Pantheon (Gr. , all, and , a god), literally, a temple dedicated to all the gods. The most famous structure of this kind is that in Rome, erected by M. Agrippa, the son-in-law of Augustus, 26 B. O., and consecrated in 608 by Boniface IV. as a Christian church, under the name of Sancta Maria ad Martyres, but which is still commonly called the Pantheon. It stands in a piazza between the Corso and the piazza Navona, near the centre of the ancient Campus Martius, and after the lapse of 19 centuries is the best preserved of the monuments of ancient Rome. It is a rotunda, 143 ft. in diameter, surmounted by a dome, of which the summit is 143 ft. above the pavement. (See Dome.) The most remarkable feature of the Pantheon is its Corinthian portico, 110 ft. in length by 44 in depth, composed of 16 granite columns, with marble capitals and bases, disposed in a triple row, each column being 46 1/2 ft. high and 5 ft. in diameter. These columns support a pediment, a large portion of the bronze roof of which was removed by the, emperor Constantius II. and the remainder by Pope Urban VIII, to make columns for altars and cannons for the castle of Sant' Angelo. Benedict XIV. removed many fine marbles from the interior to decorate other buildings.
Other features of the Pantheon, such as the bronze doors, the niches and cediculm, the marble cornice and the mosaic pavement of the interior, are in excellent preservation, and give an adequate idea of the original splendor of the edifice. An inscription on the frieze of the portico shows that it was erected by Agrip-pa in his third consulate, while another below records repairs by the emperors Septimus Seve-rus and Caracalla. It contains the tombs of Raphael, Annibale Carracci, and other celebrated painters. - The Pantheon or Ste. Genevieve's in Paris is in the shape of a Greek cross formed of four aisles uniting under a dome 66 ft. 8 1/2 in. in diameter at the base, and 258 ft. in height from the floor to the top of the lantern. (See Dome.) The height of the edifice is 190 ft. from the ground, the length externally 340 ft. It was built at the instance of Mme. de Pompadour to replace the old church of Ste. Genevieve, the patron saint of Paris. It was begun by the architect South'ot in 1764, was finished in 1790, was dedicated in 1791 as a Pantheon to perpetuate the memory of illustrious citizens, was made a church in 1822, became once more a Pantheon in 1831, and in 1853 was restored to religious purposes.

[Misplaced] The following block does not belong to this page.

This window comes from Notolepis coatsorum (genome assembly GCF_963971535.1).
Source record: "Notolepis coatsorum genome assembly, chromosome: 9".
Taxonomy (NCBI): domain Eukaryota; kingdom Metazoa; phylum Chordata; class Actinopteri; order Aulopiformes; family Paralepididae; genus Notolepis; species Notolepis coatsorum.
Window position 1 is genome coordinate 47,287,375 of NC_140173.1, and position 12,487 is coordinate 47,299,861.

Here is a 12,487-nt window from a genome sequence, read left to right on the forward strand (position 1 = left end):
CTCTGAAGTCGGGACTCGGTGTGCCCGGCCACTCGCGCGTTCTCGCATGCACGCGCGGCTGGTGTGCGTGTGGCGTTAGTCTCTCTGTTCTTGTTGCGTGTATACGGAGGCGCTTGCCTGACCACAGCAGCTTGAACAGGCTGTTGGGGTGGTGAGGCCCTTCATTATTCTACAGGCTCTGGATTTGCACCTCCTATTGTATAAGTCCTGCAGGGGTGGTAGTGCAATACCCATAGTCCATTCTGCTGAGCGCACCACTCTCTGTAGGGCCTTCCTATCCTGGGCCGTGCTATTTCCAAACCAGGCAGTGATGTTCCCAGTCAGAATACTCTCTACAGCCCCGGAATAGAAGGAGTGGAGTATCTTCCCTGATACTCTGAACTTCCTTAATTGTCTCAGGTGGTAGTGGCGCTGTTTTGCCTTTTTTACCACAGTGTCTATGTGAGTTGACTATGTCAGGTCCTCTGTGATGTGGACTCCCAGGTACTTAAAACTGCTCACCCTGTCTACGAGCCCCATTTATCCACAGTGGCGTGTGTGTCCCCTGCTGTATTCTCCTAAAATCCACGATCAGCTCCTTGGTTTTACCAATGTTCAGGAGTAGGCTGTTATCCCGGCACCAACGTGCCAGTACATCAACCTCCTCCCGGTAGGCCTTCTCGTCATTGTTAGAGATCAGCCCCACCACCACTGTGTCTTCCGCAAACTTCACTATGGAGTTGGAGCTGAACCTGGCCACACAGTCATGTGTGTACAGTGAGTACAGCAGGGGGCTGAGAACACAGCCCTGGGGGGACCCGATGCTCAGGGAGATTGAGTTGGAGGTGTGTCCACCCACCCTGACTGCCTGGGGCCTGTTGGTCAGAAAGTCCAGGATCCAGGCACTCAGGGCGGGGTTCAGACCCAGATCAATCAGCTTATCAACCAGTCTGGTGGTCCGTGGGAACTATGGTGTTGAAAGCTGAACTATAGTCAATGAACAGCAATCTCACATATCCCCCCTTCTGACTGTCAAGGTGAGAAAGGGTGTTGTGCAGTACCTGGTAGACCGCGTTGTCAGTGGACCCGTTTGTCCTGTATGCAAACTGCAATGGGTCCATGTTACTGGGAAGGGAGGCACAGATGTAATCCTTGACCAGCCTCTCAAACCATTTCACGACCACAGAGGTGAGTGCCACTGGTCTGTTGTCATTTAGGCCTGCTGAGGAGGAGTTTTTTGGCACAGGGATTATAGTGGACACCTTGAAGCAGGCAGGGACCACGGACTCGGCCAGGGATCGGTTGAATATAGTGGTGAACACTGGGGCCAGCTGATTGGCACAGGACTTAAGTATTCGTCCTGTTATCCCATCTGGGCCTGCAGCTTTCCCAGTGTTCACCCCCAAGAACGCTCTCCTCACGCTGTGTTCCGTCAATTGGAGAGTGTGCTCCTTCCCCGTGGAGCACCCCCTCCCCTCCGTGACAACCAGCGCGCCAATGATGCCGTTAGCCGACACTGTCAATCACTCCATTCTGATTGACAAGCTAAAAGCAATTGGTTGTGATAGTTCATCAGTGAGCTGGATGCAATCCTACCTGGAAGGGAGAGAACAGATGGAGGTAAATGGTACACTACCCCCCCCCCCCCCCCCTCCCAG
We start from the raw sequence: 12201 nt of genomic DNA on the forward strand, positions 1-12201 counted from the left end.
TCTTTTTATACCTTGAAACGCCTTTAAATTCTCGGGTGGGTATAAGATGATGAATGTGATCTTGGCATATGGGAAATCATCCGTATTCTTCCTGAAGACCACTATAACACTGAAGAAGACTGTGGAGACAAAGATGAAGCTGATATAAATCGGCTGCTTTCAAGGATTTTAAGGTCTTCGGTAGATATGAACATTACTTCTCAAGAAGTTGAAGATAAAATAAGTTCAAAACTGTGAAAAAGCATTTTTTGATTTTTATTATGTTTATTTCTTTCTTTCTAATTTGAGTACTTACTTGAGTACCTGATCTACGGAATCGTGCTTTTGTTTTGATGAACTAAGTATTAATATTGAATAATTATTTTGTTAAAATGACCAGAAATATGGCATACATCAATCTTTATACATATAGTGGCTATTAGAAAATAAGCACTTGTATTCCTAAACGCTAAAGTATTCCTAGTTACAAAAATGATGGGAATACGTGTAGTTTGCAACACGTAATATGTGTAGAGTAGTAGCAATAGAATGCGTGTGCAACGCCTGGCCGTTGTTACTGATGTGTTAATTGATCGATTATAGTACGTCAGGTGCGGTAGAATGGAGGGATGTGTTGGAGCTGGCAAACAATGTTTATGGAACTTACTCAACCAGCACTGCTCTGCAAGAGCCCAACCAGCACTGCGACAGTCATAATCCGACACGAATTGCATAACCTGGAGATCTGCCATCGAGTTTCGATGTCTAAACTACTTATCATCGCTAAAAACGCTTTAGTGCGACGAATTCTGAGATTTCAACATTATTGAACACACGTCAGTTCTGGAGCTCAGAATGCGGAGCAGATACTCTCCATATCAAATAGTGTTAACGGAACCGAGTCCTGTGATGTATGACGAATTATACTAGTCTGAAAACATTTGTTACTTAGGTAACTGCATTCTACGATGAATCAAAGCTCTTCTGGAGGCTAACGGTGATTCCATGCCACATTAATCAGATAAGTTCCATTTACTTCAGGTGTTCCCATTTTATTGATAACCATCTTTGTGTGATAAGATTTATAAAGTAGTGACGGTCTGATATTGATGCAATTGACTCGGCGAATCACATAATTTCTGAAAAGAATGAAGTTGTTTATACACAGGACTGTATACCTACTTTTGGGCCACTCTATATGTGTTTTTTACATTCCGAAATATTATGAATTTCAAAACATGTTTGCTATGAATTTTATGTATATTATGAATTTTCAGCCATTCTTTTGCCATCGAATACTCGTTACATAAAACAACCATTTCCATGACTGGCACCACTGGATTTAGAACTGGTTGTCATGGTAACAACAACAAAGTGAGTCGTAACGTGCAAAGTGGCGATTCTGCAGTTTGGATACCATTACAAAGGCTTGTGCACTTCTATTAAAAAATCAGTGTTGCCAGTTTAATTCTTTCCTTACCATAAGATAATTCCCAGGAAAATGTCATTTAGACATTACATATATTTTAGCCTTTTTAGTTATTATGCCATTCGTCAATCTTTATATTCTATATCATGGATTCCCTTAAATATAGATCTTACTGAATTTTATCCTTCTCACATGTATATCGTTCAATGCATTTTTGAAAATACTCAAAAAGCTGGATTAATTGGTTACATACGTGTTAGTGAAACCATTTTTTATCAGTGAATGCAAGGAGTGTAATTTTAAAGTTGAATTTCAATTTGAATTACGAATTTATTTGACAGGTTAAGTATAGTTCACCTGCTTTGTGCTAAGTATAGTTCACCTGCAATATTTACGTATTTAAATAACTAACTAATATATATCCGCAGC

In the insurrection of June, 1848, it was a refuge for some of the insurgents, and the interior was somewhat injured by cannon balls fired at them through the west doors. In 1871 the vaults were stored with vats of petroleum and barrels of powder, the communists intending to blow up the building; but it was taken from them on May 24, and the explosion was prevented. The crypts contain cenotaphs and tombs of Voltaire, Rousseau, Soufflot, Lannes, Lagrange, and other eminent men.